I recall a few years back, when computer experts experimenting with the original xBox discovered a method by which they could replace a piece of hardware within the unit and transform it from mere gaming machine to a full-featured computer. Folks began to manufacture and distribute the replacement chip, and laypeople could modify their xBoxes to create a powerful computer for a fraction of the cost of building such a machine from component parts. Microsoft’s strategy included taking a hit in profit on the hardware of the console, betting that they would more than recover the loss in the form of licensing software games, and they were not pleased about the popularity of this modification. Microsoft got litigious, claiming that the modifications were illegal manipulation of their intellectual property (i.e. the insides of that xBox); defendants claimed that since they had paid to acquire the unit, the hardware was completely their property to modify however they pleased. It was awkward for a while, as Microsoft sought to protect their empire while alienating their supporters.
I thought of this story not in relationship to any current weirdness with Microsoft, but rather with my currently uneasy relationship with Apple Inc. You see, I want an iPhone, but I frankly don’t give a damn about the phone function itself. While I am willing to pay the hefty price tag for what is allegedly the world’s greatest iPod/mobile internet/email/PDA device (with functionality over WiFi), I am not willing to pay a dime to AT&T for service (let alone the $59 x 24 months = $1,416 for the most meager minute allotments).
I currently live way off the grid in a rural community. Mobile phone service doesn’t work for miles from here, and I venture “off the mountain” as rarely as possible. We do have WiFi in the central area of our community, but I’m not lugging my laptop satchel around each day to check my email and update Twitter. I would really value a sleek handheld experience, and my iPAQ barely does the job, and makes it a painful experience to boot. I’m a devoted Apple user from back when OS7 was more stable than Windows 95, but don’t fall neatly into the Apple user demographic. And now I’m feeling that if I don’t fit the mold, Apple could care less about my business or my seamless end-to-end user experience.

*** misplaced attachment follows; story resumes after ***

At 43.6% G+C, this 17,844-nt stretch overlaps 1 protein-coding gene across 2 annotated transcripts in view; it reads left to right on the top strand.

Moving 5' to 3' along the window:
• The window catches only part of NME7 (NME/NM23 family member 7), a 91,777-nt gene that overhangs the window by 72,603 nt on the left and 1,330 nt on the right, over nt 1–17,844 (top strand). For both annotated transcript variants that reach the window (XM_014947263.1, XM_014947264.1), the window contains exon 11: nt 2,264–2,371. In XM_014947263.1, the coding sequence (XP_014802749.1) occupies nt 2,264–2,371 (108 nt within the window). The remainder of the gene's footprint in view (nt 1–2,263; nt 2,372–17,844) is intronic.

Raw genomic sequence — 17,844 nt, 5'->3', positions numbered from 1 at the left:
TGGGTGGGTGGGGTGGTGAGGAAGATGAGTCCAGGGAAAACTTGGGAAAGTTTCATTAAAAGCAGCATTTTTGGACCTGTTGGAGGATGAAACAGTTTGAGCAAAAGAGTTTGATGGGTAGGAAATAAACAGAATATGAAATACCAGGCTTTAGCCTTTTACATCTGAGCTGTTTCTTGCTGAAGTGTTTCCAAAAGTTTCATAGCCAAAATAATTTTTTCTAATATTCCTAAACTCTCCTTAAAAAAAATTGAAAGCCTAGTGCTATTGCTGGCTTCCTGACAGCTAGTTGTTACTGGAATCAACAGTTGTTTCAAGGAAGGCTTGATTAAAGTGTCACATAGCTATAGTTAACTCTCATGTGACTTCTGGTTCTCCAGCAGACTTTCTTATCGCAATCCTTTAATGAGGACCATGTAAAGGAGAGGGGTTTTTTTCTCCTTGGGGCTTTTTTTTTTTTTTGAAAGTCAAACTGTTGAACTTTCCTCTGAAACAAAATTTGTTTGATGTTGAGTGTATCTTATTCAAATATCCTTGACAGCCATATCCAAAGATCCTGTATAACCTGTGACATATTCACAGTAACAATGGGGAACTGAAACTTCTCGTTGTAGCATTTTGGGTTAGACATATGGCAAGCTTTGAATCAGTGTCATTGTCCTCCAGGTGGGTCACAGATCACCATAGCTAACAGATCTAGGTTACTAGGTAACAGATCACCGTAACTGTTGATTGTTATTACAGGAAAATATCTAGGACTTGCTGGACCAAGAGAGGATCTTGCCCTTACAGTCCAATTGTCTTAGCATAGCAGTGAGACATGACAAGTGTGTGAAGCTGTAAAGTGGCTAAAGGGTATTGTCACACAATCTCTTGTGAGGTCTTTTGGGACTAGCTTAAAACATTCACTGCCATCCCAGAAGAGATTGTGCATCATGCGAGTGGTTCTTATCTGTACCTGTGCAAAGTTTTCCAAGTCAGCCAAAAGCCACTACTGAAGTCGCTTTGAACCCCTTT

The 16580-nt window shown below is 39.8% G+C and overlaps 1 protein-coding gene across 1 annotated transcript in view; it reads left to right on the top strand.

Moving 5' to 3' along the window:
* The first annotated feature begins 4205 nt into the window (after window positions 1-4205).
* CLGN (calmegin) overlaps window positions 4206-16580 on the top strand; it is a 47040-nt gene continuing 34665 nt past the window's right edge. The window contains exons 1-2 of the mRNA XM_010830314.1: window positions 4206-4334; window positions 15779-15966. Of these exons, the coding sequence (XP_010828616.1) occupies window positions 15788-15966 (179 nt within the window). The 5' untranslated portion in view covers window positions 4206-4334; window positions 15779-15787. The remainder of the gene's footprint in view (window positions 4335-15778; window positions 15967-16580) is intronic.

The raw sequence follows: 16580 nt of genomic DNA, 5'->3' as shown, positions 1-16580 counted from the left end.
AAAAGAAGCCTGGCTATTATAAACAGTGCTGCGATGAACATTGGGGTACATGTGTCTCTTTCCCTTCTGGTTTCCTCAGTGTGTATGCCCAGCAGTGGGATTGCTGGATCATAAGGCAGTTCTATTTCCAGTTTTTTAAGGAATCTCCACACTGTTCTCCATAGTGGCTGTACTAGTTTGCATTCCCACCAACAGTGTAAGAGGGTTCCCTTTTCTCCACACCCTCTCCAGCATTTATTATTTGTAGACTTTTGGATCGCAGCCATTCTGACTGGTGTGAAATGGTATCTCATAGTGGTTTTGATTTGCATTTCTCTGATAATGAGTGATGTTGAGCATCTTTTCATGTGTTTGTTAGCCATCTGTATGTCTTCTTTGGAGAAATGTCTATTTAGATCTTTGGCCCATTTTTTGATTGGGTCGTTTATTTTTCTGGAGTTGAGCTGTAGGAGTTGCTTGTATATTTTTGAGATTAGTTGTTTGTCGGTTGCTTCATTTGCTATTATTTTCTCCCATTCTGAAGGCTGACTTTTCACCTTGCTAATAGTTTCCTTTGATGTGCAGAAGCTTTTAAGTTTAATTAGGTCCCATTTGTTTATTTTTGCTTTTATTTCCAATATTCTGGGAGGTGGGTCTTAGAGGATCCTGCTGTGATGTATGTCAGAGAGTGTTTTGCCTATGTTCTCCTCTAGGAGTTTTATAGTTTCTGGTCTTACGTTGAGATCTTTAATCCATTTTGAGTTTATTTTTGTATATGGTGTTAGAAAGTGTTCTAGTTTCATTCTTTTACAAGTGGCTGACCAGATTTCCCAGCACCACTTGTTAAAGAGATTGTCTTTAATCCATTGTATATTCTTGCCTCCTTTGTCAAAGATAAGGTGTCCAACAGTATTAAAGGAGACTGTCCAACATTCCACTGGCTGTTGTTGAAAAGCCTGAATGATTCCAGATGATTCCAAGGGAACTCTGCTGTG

There are, of course, a variety of hacks available that will bypass the necessity of having a two-year contract with AT&T, allowing me (or you) to have all of the allegedly blissful handheld computer functionality without needing to have a monthly hole in my pocket for mediocre mobile phone service that I can’t use. However, if Apple gets wise to these hacks or views them as unacceptable, they can simply bundle a firmware update within a mandatory OS update and turn my $600 investment into a brick.
I have an iPod, too. An older one who’s hard drive failed after only one year of use (living in a rural community can do that to delicate electronics). I replaced the drive myself, and the repaired iPod seemed to be working fine, until I downloaded an iPod update and restored the unit – at which point iTunes observes that the iPod is corrupted. I try to restore again, and learn that I must be connected to the internet in order to do this. I connect to the ‘net and get a generic error that the latest iPod software cannot be downloaded. No error code, no explanation. Just doesn’t work. After communicating with an Apple database. Of course, Apple’s online support mentions nothing of this particular error.
Apple’s seamless end-to-end user experience is superb when a member of the average demographic uses it precisely how Steve Jobs wants it to be used. When deviated more than slightly (i.e. don’t have regular access to internet, don’t want or need cellular phone service, doing repairs one’s self) the system breaks completely, leaving a loyal customer dangling pants-down in the breeze. One thing I love so much about computers is how flexible they are – my various laptop and handheld computers can be configured to be made best use of depending on my environment and situation. However it seems that Apple’s baby projects (quickly surpassing the value of simply designing and manufacturing excellent personal computers) are quite well designed to not be flexible beyond a narrow range of projected living environments and financial intentions.
The crux of this is that Apple seems to have found a solution to the trouble that Microsoft had with the original xBox: by ensuring that they control the entire user experience – and by collecting tremendous data on each and every iPod and iPhone each time it is inevitably synchronized with iTunes – they have absolute power to reduce to a brick any device that is determined to not fit within Apple’s narrow range of tolerance to customization or modification.
My iPod is ‘corrupted’ without any explanation. My only options? Buy a new one, or switch platforms. I’m weighing my options carefully before attempting any deviations on an iPhone under Brother Jobs’ watchful eye.